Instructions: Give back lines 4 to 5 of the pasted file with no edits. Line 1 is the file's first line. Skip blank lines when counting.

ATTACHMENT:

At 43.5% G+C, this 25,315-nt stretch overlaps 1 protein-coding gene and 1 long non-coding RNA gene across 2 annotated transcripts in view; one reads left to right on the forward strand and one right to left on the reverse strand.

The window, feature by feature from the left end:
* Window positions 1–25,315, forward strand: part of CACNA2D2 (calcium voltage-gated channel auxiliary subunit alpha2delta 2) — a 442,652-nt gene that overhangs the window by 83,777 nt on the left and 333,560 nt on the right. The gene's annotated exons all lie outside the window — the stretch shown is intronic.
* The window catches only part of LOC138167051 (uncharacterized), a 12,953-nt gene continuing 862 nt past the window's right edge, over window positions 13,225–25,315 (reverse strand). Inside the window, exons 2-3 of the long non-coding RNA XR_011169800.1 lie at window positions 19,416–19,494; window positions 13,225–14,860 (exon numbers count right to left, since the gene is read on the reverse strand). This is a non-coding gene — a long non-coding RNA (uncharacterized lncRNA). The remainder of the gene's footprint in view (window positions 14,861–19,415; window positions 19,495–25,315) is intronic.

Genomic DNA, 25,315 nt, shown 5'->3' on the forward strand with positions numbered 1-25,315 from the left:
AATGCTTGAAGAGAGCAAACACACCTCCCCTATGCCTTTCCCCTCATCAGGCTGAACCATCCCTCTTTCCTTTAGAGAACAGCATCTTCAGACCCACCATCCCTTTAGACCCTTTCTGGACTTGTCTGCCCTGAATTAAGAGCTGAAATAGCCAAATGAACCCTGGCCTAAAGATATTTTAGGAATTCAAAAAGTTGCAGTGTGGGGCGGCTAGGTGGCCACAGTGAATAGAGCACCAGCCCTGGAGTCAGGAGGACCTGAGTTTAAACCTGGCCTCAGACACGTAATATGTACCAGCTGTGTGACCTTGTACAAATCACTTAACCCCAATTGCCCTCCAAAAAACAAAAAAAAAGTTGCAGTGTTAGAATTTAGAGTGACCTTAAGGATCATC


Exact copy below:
* The window catches only part of LOC138167051 (uncharacterized), a 12,953-nt gene continuing 862 nt past the window's right edge, over window positions 13,225–25,315 (reverse strand). Inside the window, exons 2-3 of the long non-coding RNA XR_011169800.1 lie at window positions 19,416–19,494; window positions 13,225–14,860 (exon numbers count right to left, since the gene is read on the reverse strand). This is a non-coding gene — a long non-coding RNA (uncharacterized lncRNA). The remainder of the gene's footprint in view (window positions 14,861–19,415; window positions 19,495–25,315) is intronic.

Genomic DNA, 25,315 nt, shown 5'->3' on the forward strand with positions numbered 1-25,315 from the left: